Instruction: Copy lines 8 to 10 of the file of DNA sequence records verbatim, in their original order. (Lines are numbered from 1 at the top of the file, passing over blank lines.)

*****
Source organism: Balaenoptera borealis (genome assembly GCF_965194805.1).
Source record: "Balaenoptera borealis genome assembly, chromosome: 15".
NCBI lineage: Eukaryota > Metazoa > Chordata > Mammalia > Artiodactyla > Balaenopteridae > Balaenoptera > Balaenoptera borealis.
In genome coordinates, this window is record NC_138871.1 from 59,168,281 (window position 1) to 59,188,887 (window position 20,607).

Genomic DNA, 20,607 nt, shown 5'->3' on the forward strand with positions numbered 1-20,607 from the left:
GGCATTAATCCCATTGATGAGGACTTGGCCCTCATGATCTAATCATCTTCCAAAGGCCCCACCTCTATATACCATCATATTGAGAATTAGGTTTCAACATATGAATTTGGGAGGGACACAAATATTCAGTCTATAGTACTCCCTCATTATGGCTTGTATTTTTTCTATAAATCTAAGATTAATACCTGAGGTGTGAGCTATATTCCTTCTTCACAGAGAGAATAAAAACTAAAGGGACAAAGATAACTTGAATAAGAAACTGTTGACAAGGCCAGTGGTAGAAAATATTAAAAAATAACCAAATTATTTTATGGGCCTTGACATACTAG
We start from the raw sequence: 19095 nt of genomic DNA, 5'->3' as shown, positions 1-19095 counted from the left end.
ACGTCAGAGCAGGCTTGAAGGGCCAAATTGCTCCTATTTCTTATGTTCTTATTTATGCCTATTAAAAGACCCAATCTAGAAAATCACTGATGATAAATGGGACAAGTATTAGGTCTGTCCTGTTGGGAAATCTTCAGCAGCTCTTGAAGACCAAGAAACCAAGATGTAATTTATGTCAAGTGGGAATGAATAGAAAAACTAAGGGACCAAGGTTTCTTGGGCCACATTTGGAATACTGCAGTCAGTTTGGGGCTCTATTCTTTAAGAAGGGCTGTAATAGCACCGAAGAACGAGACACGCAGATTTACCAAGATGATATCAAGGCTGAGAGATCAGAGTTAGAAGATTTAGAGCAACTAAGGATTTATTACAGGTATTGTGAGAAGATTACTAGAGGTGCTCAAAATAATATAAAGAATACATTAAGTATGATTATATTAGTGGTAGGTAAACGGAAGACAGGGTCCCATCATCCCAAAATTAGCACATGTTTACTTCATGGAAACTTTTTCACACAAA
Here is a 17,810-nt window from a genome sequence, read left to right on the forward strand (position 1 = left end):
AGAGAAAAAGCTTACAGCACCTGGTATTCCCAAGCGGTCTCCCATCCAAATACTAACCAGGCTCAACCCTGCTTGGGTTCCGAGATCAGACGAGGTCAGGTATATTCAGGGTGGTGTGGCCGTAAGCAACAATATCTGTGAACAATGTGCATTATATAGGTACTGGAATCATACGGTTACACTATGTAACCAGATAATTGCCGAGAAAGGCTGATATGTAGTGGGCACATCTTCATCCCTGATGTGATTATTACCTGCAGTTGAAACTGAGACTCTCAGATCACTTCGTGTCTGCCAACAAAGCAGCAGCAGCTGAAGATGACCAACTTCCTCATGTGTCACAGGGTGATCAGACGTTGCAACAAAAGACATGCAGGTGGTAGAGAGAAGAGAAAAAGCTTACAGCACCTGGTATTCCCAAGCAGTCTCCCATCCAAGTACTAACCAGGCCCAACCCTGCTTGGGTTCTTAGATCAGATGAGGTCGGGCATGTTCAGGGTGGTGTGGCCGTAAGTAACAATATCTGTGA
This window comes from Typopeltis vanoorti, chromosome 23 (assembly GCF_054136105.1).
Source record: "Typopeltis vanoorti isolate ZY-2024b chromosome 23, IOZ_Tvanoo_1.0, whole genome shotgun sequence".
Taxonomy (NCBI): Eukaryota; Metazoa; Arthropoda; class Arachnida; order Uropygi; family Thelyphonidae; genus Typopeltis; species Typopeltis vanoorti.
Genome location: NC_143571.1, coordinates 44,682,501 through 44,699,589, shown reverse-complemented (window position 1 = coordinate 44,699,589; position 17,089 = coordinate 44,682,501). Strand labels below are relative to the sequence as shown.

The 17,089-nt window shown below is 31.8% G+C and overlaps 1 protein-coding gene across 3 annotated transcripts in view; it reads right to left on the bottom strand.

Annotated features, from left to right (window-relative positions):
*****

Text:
ACGTCAGAGCAGGCTTGAAGGGCCAAATTGCTCCTATTTCTTATGTTCTTATTTATGCCTATTAAAAGACCCAATCTAGAAAATCACTGATGATAAATGGGACAAGTATTAGGTCTGTCCTGTTGGGAAATCTTCAGCAGCTCTTGAAGACCAAGAAACCAAGATGTAATTTATGTCAAGTGGGAATGAATAGAAAAACTAAGGGACCAAGGTTTCTTGGGCCACATTTGGAATACTGCAGTCAGTTTGGGGCTCTATTCTTTAAGAAGGGCTGTAATAGCACCGAAGAACGAGACACGCAGATTTACCAAGATGATATCAAGGCTGAGAGATCAGAGTTAGAAGATTTAGAGCAACTAAGGATTTATTACAGGTATTGTGAGAAGATTACTAGAGGTGCTCAAAATAATATAAAGAATACATTAAGTATGATTATATTAGTGGTAGGTAAACGGAAGACAGGGTCCCATCATCCCAAAATTAGCACATGTTTACTTCATGGAAACTTTTTCACACAAA
Here is a 17,810-nt window from a genome sequence, read left to right on the forward strand (position 1 = left end):
AGAGAAAAAGCTTACAGCACCTGGTATTCCCAAGCGGTCTCCCATCCAAATACTAACCAGGCTCAACCCTGCTTGGGTTCCGAGATCAGACGAGGTCAGGTATATTCAGGGTGGTGTGGCCGTAAGCAACAATATCTGTGAACAATGTGCATTATATAGGTACTGGAATCATACGGTTACACTATGTAACCAGATAATTGCCGAGAAAGGCTGATATGTAGTGGGCACATCTTCATCCCTGATGTGATTATTACCTGCAGTTGAAACTGAGACTCTCAGATCACTTCGTGTCTGCCAACAAAGCAGCAGCAGCTGAAGATGACCAACTTCCTCATGTGTCACAGGGTGATCAGACGTTGCAACAAAAGACATGCAGGTGGTAGAGAGAAGAGAAAAAGCTTACAGCACCTGGTATTCCCAAGCAGTCTCCCATCCAAGTACTAACCAGGCCCAACCCTGCTTGGGTTCTTAGATCAGATGAGGTCGGGCATGTTCAGGGTGGTGTGGCCGTAAGTAACAATATCTGTGA